Moss Wood 2017 Pinot Noir
Median Harvest Date - 9th March, 2017
Harvest Ripeness - 13.6°Be
Yields - 6.95 tonnes/ha
Growing Season Ave Temperature – 19.34⁰C
Number of hours accrued between 18 and 28⁰C – 993
Number of hours above 33⁰C – 34
Days Elapsed Between Flowering and Harvest - 104 days
The 2017 Pinot Noir is a 50-50 blend of the two clones planted at Moss Wood: D4V2 and D5. Minty notes accent delicate red fruit on the nose of this light to medium-bodied offering. Silky and fine on the long finish, it should drink well for at least another five years. Published 9th Jan…Read more
This has a distinct and intense spicy cherry aroma with dried herbs and other floral notes on the nose. The palate is quite angular and tightly coiled with a long penetrating finish. The medium-weight flesh is still quite closed, but will gradually emerge with ageing. Published: November 2019Read more
The 2017 Pinot Noir is a 50-50 blend of the two clones planted at Moss Wood: D4V2 and D5. Minty notes accent delicate red fruit on the nose of this light to medium-bodied offering. Silky and fine on the long finish, it should drink well for at least another five years. Maturity: Early Issue Date:…Read more
Fresh, elegant pinot noir with appealing floral, red rose, bright cherry, spice anise and subtle nutty oak flavours. Good purity with impressive underlying power. Nicely poised with a firm structure suggesting cellaring potential without making the wine inaccessible now. Published Sept 10th 2019Read more
Many are still unaware that Moss Wood make a pinot such is their renown for Cabernet and Chardonnay. Well the 2017 continues a long line that goes all the way back to the founding of Moss Wood. It’s a lively and bright wine with cherry and strawberry flavours. What marks it out as an exceptional…Read more
Quite ripe pinot here with red-plum, dried-berry and brown-tea aromas, leading to a palate that has assertive acidity and light, ripe cherries. Plummier towards the finish. Published: 11 May, 2019Read more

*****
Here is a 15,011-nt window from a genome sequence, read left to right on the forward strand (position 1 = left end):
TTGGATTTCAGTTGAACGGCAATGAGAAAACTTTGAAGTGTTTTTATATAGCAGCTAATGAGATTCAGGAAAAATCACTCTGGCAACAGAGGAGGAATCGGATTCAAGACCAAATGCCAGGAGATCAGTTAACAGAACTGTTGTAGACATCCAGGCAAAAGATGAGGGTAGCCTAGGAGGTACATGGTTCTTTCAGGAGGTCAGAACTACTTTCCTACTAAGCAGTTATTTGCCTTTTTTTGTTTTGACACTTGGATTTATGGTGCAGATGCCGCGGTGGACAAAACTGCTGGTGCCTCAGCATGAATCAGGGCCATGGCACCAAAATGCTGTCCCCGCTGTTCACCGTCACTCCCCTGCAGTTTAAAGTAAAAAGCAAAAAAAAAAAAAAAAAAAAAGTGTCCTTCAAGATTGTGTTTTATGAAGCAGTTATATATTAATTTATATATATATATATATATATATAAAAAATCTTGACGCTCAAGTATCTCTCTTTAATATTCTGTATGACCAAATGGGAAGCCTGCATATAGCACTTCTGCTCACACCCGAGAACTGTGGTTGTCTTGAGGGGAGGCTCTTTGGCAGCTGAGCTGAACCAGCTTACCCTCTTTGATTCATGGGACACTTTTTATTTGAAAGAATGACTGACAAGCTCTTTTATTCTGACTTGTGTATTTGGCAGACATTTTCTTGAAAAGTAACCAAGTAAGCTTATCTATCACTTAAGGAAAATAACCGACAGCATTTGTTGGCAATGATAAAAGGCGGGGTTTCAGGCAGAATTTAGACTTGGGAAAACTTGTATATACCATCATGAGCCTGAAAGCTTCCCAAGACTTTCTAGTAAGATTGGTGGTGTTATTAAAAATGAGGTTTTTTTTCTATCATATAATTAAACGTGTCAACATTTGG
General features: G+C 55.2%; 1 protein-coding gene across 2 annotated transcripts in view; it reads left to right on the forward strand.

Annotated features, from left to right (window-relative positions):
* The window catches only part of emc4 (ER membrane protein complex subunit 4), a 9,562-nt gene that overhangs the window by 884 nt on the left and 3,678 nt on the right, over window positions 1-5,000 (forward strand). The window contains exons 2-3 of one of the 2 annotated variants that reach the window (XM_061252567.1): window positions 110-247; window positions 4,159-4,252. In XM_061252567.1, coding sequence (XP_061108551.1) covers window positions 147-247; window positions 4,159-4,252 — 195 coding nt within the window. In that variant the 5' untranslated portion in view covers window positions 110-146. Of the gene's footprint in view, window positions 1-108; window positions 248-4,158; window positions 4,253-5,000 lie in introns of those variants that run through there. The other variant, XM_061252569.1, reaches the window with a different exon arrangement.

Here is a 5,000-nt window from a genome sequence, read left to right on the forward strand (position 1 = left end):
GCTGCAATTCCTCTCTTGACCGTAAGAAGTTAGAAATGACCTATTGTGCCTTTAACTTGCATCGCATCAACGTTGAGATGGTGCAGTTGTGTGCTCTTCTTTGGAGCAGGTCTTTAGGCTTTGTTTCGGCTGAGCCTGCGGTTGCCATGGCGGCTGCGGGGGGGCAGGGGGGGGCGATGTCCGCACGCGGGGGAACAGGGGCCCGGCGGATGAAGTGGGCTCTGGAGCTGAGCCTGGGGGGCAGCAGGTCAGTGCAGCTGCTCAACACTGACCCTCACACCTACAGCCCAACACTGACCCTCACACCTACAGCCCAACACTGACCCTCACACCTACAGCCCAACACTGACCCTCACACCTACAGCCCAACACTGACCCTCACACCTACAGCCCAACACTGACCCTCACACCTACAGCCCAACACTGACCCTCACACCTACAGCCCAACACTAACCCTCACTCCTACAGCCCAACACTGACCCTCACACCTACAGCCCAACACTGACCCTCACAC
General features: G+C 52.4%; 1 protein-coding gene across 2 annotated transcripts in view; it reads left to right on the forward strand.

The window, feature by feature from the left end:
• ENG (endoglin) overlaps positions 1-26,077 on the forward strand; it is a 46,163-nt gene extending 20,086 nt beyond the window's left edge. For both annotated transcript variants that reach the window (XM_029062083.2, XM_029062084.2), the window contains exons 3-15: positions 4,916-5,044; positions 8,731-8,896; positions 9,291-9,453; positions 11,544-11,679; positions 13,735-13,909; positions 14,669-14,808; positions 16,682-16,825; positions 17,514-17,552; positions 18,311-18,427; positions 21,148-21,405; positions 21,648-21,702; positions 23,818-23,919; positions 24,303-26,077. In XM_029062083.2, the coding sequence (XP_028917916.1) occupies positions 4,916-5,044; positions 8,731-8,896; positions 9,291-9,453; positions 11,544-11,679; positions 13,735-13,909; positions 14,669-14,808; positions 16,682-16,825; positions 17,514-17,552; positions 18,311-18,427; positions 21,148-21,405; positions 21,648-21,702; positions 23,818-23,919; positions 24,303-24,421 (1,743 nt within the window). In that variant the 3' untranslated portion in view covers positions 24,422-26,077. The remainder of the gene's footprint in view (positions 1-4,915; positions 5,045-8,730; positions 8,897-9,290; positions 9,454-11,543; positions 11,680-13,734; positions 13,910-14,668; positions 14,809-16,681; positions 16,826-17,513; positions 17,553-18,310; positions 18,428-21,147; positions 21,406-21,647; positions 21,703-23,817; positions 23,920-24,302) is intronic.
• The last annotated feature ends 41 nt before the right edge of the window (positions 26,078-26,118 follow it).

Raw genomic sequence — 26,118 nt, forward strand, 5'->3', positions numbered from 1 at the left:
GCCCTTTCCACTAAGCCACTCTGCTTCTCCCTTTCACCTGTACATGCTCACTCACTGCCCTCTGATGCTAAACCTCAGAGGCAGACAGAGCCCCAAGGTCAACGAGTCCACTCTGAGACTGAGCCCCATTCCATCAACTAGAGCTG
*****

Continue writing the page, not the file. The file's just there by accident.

When Dr John Gladstones first published his climate research in 1965, he proposed the as yet unplanted Margaret River area as being suitable for the production of high quality table wine. The consistency of its maritime climate suggested it would be especially good for the Bordeaux varieties, in particular, Cabernet Sauvignon and this made up the vast majority of the early plantings.
However, the pioneers of the region, like Moss Wood founders Bill and Sandra Pannell, approached the new venture with open minds, without the blinkers of existing traditions. Margaret River was a blank canvas and they were determined to try other noble varieties and took two important decisions.
Firstly, going against the trend of the time, they chose not to plant Riesling, believing, quite correctly as it turned out, it needed a more continental climate to make the best wine. Places like the Clare and Eden Valleys in South Australia or the Great Southern region of Western Australia have proven themselves far more suitable.
Secondly, they were very interested in white and red Burgundy, so planted Chardonnay and Pinot Noir. It’s now a matter of history the former has made itself very much at home in our area but until recently, the latter has been something of an enigma.
Since they grow side by side in Burgundy, it makes perfect sense that Pinot Noir should do well, yet Chardonnay has been the show pony. Is there a simple explanation? Although Chardonnay has a tendency to suffer low yields as a result of our mild, damp Spring, it really loves the Summer and Autumn and has consistently made wines of international style and quality. Pinot Noir, on the other hand, hasn’t quite had the same success.
We believe there are several threads to the answer to both production and marketing.
Quite simply, Pinot Noir is not as easy and forgiving to make. It is far more sensitive to vineyard techniques, requiring good fruit exposure and lower yields to achieve quality results. In the winery it is also fussy and needs to be fermented and aged in the correct way. This applies wherever the variety is grown and even in its ancestral home of Burgundy it can be notoriously inconsistent.
Such quirky behavior means consumers have been cautious about purchasing Pinot Noir and it has tended to be sought out by wine nerds prepared to accept its recalcitrance in return for the occasional outstanding bottle. Over the last decade, things have begun to change. The variety is now quite widely planted around the world, with many more winemakers chasing the Holy Grail and the general quality of wine has improved. With this has come much stronger consumer acceptance and Pinot Noir is now a mainstream variety.